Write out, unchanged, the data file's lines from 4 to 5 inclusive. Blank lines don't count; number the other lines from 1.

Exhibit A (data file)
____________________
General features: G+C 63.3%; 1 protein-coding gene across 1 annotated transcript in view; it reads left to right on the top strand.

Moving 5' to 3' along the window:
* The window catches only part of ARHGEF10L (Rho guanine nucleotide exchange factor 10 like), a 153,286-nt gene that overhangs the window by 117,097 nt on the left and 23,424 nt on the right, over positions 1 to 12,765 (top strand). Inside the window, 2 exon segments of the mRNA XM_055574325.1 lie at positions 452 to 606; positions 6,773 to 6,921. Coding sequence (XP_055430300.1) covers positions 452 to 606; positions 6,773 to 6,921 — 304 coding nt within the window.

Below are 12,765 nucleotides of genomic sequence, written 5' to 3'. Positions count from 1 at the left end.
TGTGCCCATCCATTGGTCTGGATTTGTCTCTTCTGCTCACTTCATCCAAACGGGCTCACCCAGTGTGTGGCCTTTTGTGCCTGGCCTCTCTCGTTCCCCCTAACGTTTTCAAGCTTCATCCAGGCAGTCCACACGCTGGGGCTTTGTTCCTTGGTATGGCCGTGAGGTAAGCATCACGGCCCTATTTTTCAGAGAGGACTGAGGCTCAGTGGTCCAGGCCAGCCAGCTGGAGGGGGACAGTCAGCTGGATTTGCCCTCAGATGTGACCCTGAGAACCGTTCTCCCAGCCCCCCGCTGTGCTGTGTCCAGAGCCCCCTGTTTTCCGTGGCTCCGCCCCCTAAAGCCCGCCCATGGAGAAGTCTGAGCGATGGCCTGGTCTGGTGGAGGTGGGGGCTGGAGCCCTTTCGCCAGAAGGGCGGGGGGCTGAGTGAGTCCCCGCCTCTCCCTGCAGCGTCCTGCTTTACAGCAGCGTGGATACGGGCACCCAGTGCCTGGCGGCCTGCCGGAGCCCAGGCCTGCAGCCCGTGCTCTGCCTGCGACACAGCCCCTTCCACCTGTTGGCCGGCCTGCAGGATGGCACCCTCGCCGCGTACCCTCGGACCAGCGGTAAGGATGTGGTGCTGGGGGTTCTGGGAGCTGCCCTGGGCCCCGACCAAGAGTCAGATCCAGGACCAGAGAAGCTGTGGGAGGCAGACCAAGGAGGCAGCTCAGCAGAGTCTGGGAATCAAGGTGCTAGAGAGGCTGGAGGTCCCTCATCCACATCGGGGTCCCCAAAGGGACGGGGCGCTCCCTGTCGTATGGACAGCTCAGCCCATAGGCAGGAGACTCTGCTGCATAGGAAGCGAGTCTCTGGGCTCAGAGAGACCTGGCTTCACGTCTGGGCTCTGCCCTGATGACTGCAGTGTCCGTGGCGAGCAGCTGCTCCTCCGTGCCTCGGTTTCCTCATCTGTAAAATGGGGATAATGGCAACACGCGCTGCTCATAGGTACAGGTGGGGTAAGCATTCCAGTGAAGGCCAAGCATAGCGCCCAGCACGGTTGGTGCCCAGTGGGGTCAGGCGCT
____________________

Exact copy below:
Below are 12,765 nucleotides of genomic sequence, written 5' to 3'. Positions count from 1 at the left end.
TGTGCCCATCCATTGGTCTGGATTTGTCTCTTCTGCTCACTTCATCCAAACGGGCTCACCCAGTGTGTGGCCTTTTGTGCCTGGCCTCTCTCGTTCCCCCTAACGTTTTCAAGCTTCATCCAGGCAGTCCACACGCTGGGGCTTTGTTCCTTGGTATGGCCGTGAGGTAAGCATCACGGCCCTATTTTTCAGAGAGGACTGAGGCTCAGTGGTCCAGGCCAGCCAGCTGGAGGGGGACAGTCAGCTGGATTTGCCCTCAGATGTGACCCTGAGAACCGTTCTCCCAGCCCCCCGCTGTGCTGTGTCCAGAGCCCCCTGTTTTCCGTGGCTCCGCCCCCTAAAGCCCGCCCATGGAGAAGTCTGAGCGATGGCCTGGTCTGGTGGAGGTGGGGGCTGGAGCCCTTTCGCCAGAAGGGCGGGGGGCTGAGTGAGTCCCCGCCTCTCCCTGCAGCGTCCTGCTTTACAGCAGCGTGGATACGGGCACCCAGTGCCTGGCGGCCTGCCGGAGCCCAGGCCTGCAGCCCGTGCTCTGCCTGCGACACAGCCCCTTCCACCTGTTGGCCGGCCTGCAGGATGGCACCCTCGCCGCGTACCCTCGGACCAGCGGTAAGGATGTGGTGCTGGGGGTTCTGGGAGCTGCCCTGGGCCCCGACCAAGAGTCAGATCCAGGACCAGAGAAGCTGTGGGAGGCAGACCAAGGAGGCAGCTCAGCAGAGTCTGGGAATCAAGGTGCTAGAGAGGCTGGAGGTCCCTCATCCACATCGGGGTCCCCAAAGGGACGGGGCGCTCCCTGTCGTATGGACAGCTCAGCCCATAGGCAGGAGACTCTGCTGCATAGGAAGCGAGTCTCTGGGCTCAGAGAGACCTGGCTTCACGTCTGGGCTCTGCCCTGATGACTGCAGTGTCCGTGGCGAGCAGCTGCTCCTCCGTGCCTCGGTTTCCTCATCTGTAAAATGGGGATAATGGCAACACGCGCTGCTCATAGGTACAGGTGGGGTAAGCATTCCAGTGAAGGCCAAGCATAGCGCCCAGCACGGTTGGTGCCCAGTGGGGTCAGGCGCT